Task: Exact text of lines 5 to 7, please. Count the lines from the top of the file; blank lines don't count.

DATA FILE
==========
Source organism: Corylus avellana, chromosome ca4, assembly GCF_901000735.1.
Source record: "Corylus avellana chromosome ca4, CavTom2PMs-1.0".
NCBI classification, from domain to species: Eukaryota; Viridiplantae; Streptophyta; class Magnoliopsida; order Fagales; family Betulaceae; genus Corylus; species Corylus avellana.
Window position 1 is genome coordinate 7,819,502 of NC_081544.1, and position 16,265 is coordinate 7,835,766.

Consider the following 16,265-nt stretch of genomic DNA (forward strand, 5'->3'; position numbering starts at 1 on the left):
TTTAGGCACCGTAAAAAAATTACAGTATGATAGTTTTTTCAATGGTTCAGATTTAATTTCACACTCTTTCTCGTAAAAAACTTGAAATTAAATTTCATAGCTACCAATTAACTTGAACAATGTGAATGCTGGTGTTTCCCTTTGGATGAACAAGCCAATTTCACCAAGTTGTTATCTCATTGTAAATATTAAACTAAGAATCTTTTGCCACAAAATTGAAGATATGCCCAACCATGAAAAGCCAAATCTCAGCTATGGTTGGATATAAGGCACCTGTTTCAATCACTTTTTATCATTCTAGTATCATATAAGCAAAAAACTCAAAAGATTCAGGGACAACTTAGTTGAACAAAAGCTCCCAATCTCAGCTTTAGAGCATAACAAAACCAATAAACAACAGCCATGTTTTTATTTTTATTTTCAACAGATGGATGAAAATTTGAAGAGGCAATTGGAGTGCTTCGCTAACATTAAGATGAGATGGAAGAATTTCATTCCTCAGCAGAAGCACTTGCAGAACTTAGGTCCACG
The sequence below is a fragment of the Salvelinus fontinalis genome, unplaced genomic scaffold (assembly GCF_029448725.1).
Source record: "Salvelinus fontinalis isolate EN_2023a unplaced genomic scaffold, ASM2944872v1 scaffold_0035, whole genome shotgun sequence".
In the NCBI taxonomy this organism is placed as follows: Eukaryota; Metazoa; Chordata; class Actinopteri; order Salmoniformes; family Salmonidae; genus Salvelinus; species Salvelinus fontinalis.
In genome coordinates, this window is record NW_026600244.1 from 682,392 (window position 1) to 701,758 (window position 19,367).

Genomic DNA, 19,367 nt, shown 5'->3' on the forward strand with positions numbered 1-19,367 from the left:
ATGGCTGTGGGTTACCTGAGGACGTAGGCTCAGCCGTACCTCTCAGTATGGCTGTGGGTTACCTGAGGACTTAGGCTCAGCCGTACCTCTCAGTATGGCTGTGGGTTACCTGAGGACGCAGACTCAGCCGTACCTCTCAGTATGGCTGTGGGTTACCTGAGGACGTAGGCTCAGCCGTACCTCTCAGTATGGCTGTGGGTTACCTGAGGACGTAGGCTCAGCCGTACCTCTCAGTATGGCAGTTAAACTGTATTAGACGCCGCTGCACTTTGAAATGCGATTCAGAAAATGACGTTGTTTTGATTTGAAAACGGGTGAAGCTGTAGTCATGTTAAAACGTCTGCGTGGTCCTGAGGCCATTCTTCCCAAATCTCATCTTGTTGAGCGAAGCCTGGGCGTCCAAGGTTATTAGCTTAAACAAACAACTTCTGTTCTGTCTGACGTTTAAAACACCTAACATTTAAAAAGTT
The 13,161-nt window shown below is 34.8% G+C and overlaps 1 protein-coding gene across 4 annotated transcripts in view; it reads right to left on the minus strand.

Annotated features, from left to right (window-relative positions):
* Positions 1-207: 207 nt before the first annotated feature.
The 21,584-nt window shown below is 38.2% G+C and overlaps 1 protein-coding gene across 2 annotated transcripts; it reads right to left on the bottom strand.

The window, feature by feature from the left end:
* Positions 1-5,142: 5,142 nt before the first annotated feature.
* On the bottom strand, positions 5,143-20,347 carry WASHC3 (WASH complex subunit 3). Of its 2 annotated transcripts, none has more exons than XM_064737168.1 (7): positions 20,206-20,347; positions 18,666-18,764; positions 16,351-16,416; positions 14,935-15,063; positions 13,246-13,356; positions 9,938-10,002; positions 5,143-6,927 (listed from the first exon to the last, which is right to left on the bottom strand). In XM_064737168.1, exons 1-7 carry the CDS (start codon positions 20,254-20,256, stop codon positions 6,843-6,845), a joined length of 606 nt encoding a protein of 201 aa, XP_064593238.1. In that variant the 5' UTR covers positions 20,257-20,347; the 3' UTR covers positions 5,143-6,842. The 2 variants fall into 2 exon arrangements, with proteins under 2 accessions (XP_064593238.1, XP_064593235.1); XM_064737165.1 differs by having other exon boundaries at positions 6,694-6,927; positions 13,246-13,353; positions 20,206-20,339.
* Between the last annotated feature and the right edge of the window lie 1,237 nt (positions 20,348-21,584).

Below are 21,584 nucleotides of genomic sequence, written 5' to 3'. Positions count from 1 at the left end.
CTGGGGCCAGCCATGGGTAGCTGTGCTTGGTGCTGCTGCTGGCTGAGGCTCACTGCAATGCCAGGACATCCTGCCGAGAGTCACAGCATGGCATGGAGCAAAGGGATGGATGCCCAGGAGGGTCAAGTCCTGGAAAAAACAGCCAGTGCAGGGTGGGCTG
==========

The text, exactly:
Consider the following 16,265-nt stretch of genomic DNA (forward strand, 5'->3'; position numbering starts at 1 on the left):
TTTAGGCACCGTAAAAAAATTACAGTATGATAGTTTTTTCAATGGTTCAGATTTAATTTCACACTCTTTCTCGTAAAAAACTTGAAATTAAATTTCATAGCTACCAATTAACTTGAACAATGTGAATGCTGGTGTTTCCCTTTGGATGAACAAGCCAATTTCACCAAGTTGTTATCTCATTGTAAATATTAAACTAAGAATCTTTTGCCACAAAATTGAAGATATGCCCAACCATGAAAAGCCAAATCTCAGCTATGGTTGGATATAAGGCACCTGTTTCAATCACTTTTTATCATTCTAGTATCATATAAGCAAAAAACTCAAAAGATTCAGGGACAACTTAGTTGAACAAAAGCTCCCAATCTCAGCTTTAGAGCATAACAAAACCAATAAACAACAGCCATGTTTTTATTTTTATTTTCAACAGATGGATGAAAATTTGAAGAGGCAATTGGAGTGCTTCGCTAACATTAAGATGAGATGGAAGAATTTCATTCCTCAGCAGAAGCACTTGCAGAACTTAGGTCCACG
The sequence below is a fragment of the Salvelinus fontinalis genome, unplaced genomic scaffold (assembly GCF_029448725.1).